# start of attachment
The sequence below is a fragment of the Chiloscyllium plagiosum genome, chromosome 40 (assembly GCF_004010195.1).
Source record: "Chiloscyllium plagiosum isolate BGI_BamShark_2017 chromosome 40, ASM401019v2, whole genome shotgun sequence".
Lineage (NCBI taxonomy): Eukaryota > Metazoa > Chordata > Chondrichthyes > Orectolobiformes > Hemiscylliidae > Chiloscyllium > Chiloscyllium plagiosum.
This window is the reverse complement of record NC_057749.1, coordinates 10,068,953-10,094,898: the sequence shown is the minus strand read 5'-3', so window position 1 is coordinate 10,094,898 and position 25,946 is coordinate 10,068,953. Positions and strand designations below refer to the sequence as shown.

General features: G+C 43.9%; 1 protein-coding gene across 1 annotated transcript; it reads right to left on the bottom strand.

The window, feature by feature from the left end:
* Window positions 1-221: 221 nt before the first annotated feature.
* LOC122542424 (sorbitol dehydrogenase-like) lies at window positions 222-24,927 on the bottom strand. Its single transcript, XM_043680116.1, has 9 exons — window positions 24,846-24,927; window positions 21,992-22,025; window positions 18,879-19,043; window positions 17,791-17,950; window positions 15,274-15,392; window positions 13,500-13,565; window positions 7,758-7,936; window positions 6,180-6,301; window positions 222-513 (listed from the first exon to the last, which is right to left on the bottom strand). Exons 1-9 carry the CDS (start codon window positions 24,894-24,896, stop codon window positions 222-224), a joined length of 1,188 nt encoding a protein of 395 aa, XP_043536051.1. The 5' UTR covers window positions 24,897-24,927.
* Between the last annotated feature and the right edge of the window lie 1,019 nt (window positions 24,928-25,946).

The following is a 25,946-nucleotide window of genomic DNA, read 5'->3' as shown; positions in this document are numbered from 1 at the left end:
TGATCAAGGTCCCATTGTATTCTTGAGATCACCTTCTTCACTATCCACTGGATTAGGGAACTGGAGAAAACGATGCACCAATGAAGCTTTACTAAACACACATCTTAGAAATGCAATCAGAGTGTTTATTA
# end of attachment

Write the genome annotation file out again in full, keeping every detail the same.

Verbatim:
The sequence below is a fragment of the Chiloscyllium plagiosum genome, chromosome 40 (assembly GCF_004010195.1).
Source record: "Chiloscyllium plagiosum isolate BGI_BamShark_2017 chromosome 40, ASM401019v2, whole genome shotgun sequence".
Lineage (NCBI taxonomy): Eukaryota > Metazoa > Chordata > Chondrichthyes > Orectolobiformes > Hemiscylliidae > Chiloscyllium > Chiloscyllium plagiosum.
This window is the reverse complement of record NC_057749.1, coordinates 10,068,953-10,094,898: the sequence shown is the minus strand read 5'-3', so window position 1 is coordinate 10,094,898 and position 25,946 is coordinate 10,068,953. Positions and strand designations below refer to the sequence as shown.

General features: G+C 43.9%; 1 protein-coding gene across 1 annotated transcript; it reads right to left on the bottom strand.

The window, feature by feature from the left end:
* Window positions 1-221: 221 nt before the first annotated feature.
* LOC122542424 (sorbitol dehydrogenase-like) lies at window positions 222-24,927 on the bottom strand. Its single transcript, XM_043680116.1, has 9 exons — window positions 24,846-24,927; window positions 21,992-22,025; window positions 18,879-19,043; window positions 17,791-17,950; window positions 15,274-15,392; window positions 13,500-13,565; window positions 7,758-7,936; window positions 6,180-6,301; window positions 222-513 (listed from the first exon to the last, which is right to left on the bottom strand). Exons 1-9 carry the CDS (start codon window positions 24,894-24,896, stop codon window positions 222-224), a joined length of 1,188 nt encoding a protein of 395 aa, XP_043536051.1. The 5' UTR covers window positions 24,897-24,927.
* Between the last annotated feature and the right edge of the window lie 1,019 nt (window positions 24,928-25,946).

The following is a 25,946-nucleotide window of genomic DNA, read 5'->3' as shown; positions in this document are numbered from 1 at the left end:
TGATCAAGGTCCCATTGTATTCTTGAGATCACCTTCTTCACTATCCACTGGATTAGGGAACTGGAGAAAACGATGCACCAATGAAGCTTTACTAAACACACATCTTAGAAATGCAATCAGAGTGTTTATTA